How does he upload the videos? He can go to and create an account. If he has a Gmail account, he already has a YouTube account too. Then he can select the 'upload' button and go from there. Lawrence can even export from iMovie directly to YouTube. So that'll make it really easy. has an explanation of how to do this.

Watch Noah from Michigan Comments

Noah's sister is going to France in May and wants to know the best way to travel and still use her phone. Leo says that Noah's sister uses Verizon, which is the worst for traveling. T-Mobile and Sprint are the best because they have free, albeit slow data through One World. Leo says that the best option may be to just buy a local SIM card and then swap out her SIM while she's in France. She can also local Wi-Fi, which won't cost anything. She can also rent a MiFi device which will give her an LTE Hotspot which she can add her phone to, as well as her laptop or tablet. She can also cache her maps while she's on Wi-Fi and use them without cellular service. She can check out

She should make sure she turns off International Data Roaming, though. If she forgets this step it could cost her thousands!

Watch Bill from San Juan, Puerto Rico Comments

Bill's boat batteries are almost dead. He'd love to find a way to be notified when his batteries drop below 10 volts so he can go charge them. Is there any way he can use an old phone that can send him a text with a picture every so often? This could be done with time lapse, or a camera app that could do it. The phone has to stay on as well. It may just be easier to use a webcam.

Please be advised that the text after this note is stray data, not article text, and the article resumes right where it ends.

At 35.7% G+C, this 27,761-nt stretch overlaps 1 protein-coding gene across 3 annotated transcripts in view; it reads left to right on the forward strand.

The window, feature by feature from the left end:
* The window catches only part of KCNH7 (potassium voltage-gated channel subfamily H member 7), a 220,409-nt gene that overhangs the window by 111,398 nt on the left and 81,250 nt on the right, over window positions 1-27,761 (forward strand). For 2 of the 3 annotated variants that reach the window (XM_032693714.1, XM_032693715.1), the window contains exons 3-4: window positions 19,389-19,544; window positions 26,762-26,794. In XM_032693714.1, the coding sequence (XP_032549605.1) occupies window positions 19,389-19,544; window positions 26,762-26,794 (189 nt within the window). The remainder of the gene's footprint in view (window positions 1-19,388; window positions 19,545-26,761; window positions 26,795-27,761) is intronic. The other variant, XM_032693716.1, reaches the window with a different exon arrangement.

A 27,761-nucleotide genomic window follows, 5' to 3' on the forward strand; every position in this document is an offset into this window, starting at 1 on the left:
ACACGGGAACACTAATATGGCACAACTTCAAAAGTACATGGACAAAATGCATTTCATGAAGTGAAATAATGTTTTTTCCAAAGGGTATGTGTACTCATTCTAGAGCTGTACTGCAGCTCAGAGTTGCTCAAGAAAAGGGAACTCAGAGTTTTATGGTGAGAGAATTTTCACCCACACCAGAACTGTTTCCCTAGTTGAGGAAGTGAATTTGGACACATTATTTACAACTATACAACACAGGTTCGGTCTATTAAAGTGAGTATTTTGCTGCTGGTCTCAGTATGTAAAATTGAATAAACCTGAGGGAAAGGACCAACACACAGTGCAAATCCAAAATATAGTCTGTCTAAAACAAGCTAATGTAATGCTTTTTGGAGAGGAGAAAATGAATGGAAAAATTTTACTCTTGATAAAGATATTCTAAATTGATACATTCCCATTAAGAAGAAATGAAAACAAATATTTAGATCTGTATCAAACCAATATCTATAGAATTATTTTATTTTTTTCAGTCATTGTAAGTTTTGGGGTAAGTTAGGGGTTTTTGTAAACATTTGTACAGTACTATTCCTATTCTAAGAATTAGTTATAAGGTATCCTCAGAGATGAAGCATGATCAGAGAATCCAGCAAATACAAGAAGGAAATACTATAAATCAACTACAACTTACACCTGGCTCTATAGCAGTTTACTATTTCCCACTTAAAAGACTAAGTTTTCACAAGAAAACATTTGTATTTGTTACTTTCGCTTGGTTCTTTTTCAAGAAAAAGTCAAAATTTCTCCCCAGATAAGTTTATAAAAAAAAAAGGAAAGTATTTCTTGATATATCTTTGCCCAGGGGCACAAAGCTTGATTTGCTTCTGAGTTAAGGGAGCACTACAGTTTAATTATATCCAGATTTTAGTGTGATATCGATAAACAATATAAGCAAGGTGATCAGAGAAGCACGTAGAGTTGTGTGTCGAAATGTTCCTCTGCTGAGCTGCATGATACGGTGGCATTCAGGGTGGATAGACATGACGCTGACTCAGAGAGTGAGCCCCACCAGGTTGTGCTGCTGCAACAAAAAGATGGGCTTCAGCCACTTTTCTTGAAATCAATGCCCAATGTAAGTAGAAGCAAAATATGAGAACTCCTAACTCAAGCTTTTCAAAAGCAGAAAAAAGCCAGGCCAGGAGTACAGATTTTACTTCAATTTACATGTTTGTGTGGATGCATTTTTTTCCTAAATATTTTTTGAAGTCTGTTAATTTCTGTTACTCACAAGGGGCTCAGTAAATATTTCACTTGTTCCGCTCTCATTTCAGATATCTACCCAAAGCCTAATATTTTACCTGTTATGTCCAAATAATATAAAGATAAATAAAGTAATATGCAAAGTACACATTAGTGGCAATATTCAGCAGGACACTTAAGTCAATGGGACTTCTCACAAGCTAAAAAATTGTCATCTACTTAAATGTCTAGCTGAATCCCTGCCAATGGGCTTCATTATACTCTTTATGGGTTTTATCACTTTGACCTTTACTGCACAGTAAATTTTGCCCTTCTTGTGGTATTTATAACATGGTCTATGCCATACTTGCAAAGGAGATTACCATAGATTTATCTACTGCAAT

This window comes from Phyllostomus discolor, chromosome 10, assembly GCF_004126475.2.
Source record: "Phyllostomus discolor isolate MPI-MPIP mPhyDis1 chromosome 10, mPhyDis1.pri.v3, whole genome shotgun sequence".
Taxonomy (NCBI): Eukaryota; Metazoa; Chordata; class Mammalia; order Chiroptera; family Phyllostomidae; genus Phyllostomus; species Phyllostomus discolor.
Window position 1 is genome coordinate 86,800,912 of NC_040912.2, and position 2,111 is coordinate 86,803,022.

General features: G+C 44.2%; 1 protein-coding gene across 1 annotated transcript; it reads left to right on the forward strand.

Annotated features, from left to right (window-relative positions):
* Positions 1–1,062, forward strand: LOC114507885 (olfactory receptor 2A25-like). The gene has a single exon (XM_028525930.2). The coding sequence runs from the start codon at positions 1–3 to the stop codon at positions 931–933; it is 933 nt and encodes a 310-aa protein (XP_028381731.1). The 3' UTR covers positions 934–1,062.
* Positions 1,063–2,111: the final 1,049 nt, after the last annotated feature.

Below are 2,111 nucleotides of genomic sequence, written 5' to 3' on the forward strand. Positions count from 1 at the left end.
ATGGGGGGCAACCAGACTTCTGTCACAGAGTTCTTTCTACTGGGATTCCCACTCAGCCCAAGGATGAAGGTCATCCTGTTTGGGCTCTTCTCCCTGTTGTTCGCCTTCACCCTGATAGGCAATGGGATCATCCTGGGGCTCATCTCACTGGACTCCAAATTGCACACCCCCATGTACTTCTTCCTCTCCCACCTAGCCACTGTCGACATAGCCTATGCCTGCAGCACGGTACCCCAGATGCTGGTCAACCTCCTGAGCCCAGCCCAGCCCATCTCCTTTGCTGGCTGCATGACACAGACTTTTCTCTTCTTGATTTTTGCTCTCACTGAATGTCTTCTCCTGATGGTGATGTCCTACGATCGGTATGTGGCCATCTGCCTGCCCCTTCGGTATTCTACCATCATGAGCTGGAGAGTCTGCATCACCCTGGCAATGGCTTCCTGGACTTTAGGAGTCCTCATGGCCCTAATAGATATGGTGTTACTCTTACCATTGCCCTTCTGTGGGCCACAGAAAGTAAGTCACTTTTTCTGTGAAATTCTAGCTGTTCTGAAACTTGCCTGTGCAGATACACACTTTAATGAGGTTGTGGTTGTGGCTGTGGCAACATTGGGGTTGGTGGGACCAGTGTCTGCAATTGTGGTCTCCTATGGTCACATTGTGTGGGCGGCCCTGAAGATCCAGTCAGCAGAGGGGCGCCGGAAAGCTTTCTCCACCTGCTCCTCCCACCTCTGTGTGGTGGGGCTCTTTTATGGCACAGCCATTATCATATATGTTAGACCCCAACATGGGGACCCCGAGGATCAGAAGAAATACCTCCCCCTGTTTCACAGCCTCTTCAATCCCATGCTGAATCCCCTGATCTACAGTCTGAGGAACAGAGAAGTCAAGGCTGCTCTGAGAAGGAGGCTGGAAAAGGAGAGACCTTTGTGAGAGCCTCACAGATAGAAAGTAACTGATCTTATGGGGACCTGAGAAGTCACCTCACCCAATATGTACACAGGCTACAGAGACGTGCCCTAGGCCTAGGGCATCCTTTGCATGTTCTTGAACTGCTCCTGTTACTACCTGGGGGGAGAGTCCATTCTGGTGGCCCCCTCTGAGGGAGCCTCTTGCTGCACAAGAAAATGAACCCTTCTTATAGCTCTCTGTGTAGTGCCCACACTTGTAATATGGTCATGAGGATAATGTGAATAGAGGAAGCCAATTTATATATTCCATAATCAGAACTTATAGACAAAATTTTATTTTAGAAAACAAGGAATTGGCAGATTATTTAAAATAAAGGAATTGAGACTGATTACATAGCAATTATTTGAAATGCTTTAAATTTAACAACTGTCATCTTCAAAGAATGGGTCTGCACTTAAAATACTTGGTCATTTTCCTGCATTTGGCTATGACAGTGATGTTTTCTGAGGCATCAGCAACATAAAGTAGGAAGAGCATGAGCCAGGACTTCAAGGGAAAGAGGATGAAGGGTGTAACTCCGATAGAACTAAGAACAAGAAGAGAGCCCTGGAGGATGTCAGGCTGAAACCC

The chatroom says there's a few home security webcam apps on the iTunes app. Manything Home Security Webcam is a great option. It will motion detect and send him an alert. That sounds like like what he wants.

Watch Ernie from San Diego, CA Comments

Ernie's laptop won't read any CDs. Leo says it could be a bad drive, or some other hardware fault. If it's on the motherboard, it's a bad thing. If it's a bad drive, it's easy and pretty cheap to replace. The other option is to just use an external CD drive. Ernie can try the Dell PC Diagnostics Quick Test. It will tell him if the drive is working or not.

Watch Vic from Yorba Linda, CA Comments

Vic's Verizon Mi-Fi is broken. He's replaced it and it still doesn't work. Leo says that Vic could use his mobile phone as a hotspot and bypass the MiFi altogether. It'll cost about $20 a month to be able to do it. Leo also suggests a mobile hotspot called Karma Go. It's pay as you go through Sprint and Leo loves it. $15 a GB, or $10 GB in a package. It's a great option.